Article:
The Nightmare of Christian Unity

Image: A Russian Orthodox depiction of the Council of Nicaea / Wikimedia Commons

Over time I have become increasingly convinced that the work of Christian ecumenism for cooperation and mutual understanding among different Christian traditions and denominations is vital for addressing the urgent global challenges facing all of humanity and the community of all creation. As the World Council of Churches affirms, it is vital for churches to “engage in Christian service by serving human need, breaking down barriers between people, seeking justice and peace, and upholding the integrity of creation.”

That being said, I don’t think the efforts to find unity in the doctrines and practices of the Christian faith are necessarily beneficial for the creation of Beloved Community in our world. The Christian faith has been its most dangerous and its most deadly when it is at its most unified and when it seeks to make the whole world Christian. Historically, the more unified and more powerful Christian churches have become within human societies, the more patriarchal, autocratic, colonialistic, homophobic, xenophobic, and genocidal and the less free for persons who orient themselves differently to religion those societies have become.

When the church has experienced great unity and great power in society, it has justified Crusades, Inquisitions, the Doctrine of Discovery, the colonization and genocide of indigenous peoples, the expulsion and extermination of Jewish persons, the enslavement of persons of color, the subordination of women, the oppression of persons who are LGBTQ2S+, and now with the rise of Christian nationalism, the xenophobic rejection and mistreatment of immigrants and refugees. Christian unity is a product of empire; created by empire to gain, maintain, and expand imperial power. It is a power that has nothing to with Jesus. In fact it is the very antithesis of Jesus.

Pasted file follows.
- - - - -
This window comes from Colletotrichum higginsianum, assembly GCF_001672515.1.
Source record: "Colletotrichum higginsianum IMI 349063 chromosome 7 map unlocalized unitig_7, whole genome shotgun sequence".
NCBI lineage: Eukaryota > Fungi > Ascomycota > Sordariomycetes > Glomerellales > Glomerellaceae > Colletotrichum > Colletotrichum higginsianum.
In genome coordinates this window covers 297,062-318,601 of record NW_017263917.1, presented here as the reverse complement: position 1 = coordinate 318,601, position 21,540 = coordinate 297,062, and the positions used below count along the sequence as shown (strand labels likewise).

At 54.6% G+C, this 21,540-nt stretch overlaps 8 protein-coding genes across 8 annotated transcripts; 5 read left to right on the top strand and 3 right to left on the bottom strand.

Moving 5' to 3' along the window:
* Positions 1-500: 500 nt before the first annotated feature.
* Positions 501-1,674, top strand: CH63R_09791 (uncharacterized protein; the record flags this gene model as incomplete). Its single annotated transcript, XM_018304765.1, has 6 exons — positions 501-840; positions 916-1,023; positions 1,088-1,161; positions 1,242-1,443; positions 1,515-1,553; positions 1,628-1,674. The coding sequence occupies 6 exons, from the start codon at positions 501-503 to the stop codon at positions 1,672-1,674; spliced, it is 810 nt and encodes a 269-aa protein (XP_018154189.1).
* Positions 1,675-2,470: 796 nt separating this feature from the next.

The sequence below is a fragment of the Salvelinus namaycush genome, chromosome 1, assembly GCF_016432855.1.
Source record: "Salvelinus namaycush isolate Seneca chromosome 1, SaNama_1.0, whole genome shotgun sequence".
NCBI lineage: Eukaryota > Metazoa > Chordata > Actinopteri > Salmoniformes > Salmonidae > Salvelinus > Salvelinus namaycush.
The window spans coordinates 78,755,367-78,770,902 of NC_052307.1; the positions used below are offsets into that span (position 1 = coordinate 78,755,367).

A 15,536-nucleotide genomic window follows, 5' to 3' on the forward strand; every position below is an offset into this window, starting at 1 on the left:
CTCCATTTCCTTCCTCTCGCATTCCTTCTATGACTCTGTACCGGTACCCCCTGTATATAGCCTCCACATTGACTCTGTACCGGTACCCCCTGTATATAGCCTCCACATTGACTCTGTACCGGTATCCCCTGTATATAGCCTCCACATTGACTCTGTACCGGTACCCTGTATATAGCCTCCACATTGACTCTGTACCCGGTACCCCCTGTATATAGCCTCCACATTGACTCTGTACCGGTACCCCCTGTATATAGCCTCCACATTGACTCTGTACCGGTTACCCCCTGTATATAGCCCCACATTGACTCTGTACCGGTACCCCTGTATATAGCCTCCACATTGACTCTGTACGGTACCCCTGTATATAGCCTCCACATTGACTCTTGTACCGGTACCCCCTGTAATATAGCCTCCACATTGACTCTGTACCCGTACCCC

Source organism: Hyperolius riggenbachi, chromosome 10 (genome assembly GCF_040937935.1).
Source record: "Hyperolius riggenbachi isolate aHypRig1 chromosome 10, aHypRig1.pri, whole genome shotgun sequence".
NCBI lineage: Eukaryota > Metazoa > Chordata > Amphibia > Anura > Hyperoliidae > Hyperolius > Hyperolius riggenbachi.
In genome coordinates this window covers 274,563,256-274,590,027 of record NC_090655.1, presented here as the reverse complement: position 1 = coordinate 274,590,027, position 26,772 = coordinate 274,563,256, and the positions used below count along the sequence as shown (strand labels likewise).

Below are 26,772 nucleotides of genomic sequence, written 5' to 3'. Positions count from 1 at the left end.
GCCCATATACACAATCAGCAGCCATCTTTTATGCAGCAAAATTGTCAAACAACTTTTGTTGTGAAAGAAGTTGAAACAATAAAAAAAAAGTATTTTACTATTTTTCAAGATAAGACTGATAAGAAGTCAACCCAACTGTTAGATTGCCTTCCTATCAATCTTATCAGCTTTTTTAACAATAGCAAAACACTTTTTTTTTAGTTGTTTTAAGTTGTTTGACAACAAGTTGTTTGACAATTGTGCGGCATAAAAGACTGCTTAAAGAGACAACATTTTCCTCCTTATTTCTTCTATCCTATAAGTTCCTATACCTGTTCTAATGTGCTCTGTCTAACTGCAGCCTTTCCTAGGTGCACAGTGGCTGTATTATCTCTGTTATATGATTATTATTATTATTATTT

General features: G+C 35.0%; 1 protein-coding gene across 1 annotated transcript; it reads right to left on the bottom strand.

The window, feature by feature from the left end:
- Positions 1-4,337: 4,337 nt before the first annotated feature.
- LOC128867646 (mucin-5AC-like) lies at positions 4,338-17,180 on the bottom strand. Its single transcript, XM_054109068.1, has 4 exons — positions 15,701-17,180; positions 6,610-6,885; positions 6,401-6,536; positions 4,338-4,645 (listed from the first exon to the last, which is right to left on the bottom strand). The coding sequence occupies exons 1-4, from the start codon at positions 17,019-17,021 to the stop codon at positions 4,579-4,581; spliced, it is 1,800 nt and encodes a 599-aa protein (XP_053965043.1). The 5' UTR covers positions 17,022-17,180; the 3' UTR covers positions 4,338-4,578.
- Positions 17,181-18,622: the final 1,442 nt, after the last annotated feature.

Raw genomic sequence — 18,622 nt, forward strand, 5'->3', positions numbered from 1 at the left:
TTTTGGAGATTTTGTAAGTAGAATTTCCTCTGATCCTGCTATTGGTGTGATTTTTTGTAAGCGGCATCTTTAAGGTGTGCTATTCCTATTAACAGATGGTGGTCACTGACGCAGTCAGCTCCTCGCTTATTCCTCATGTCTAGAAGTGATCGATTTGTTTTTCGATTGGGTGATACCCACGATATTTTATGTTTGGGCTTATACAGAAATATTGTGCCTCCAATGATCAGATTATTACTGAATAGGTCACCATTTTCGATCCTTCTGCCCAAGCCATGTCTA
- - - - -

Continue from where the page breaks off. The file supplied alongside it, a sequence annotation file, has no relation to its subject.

When justice for all persons and creation continually gets sacrificed at the altar of Christian unity, one must question the value of Christian unity. Perhaps a more appropriate goal for ecumenism is “reconciled diversity” as suggested by my friend and theologian Kris Kvam. Greater mutual understanding, sharing in service, cooperating in justice making and peacemaking, and finding other ways to advance the common good of all humanity and the community of all creation are laudable goals of ecumenism; but it is time to let go of the dream of Christian unity, a residue of imperial colonizing Christianity, that is a nightmare for so many.


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